A value fund with a global tilt

By Morningstar |  23-12-21 | 

KALPEN PAREKH, managing director and chief executive officer at DSP Mutual Fund, discusses with senior editor Larissa Fernand, on what makes his value fund stand out.

There is a lot of misconception when it comes to value investing, with investors conflating cheap with value. How do you view value?

Invest in what is good. And if what is good is also reasonably priced, or cheap, still better. The quality of business is extremely important and must be viewed before the price is considered. Price must be the second filter, the first being quality.

Good investing or sensible investing is a) good business b) good price and c) good time horizon. All these three together make a good case for long-term compounding.

How does the DSP Value Fund stand out in the value space?

The portfolio construction starts with Charlie Munger’s principle: All I want to know is where I’m going to die so I’ll never go there.

  • 1st step: Elimination

Our benchmark for Indian stocks is the Nifty 500. Historically, the companies that failed to beat the benchmark were those with low intrinsic RoE, poor profitability, volatile profit growth rates, poor quality of management and governance, forensic accounts are questionable, and so on and so forth. The starting point is avoidance on a number of such parameters.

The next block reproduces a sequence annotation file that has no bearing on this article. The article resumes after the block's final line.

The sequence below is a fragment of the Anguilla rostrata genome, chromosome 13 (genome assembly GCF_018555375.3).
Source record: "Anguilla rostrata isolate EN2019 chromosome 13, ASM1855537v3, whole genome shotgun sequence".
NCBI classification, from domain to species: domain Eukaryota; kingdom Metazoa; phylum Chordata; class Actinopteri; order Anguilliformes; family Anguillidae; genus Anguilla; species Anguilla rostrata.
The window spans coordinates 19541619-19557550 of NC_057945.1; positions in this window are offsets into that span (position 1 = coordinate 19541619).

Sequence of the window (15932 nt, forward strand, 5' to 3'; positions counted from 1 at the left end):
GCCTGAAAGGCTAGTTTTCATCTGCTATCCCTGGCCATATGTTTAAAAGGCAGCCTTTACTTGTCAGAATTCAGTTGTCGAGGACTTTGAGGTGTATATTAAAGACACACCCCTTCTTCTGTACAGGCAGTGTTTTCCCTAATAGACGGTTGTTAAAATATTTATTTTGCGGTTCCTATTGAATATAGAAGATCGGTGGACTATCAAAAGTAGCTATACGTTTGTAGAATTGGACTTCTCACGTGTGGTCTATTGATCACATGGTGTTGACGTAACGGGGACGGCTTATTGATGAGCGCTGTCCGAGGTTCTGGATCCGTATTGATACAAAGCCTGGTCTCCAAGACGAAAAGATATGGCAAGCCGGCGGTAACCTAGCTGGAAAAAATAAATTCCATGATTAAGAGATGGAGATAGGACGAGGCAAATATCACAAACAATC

• 2nd step: Quality

This will entail parameters such as higher RoEs, free cash flows, and dividend yields.

  • 3rd step: Valuations

The selected quality companies are put through a valuation model that takes into account the profitability and sector each company belongs to determine a reasonable valuation range. This approach ensures that quality-value companies are not penalized based on optically higher valuation multiples.

The Value Fund also does not invest in any lenders which are 30%-35% of most benchmarks as well as funds. We replace this with International funds making it the fund a uniquely complementary proposition as most Indian investors are over-exposed to financials and under-invested globally. This also helps the fund achieve a drastically lower risk profile without giving up potential upside.

So this is basically a rules-based fund.

Yes. This is a rules-based fund where human intervention is limited.

It is 95% algorithm based. Once the portfolio universe is identified based on the above parameters, then it comes to the investment committee, where the final selection is made. Judgements could be made on various factors such as past capital allocation, to give an example.

The DSP Value Fund has a global allocation to 5 stocks that are asset managers. Is that part of the investment mandate – that you will only invest in such stocks? How is it possible that you find no value in any other sector?

The Indian allocation is to stocks.

The global allocation is mixed. Our largest exposure is to Berkshire Hathaway. This really encapsulates the essence of value investing over the decades. A sensible investing style. A long-term track record. At times, contrarian bets.

The other four are feeder funds that are practitioners of value investing: Veritas Global Focus, Harding Loevner Global Equity, Heptagon WCM Global Equity, Lindsell Train Global Equity.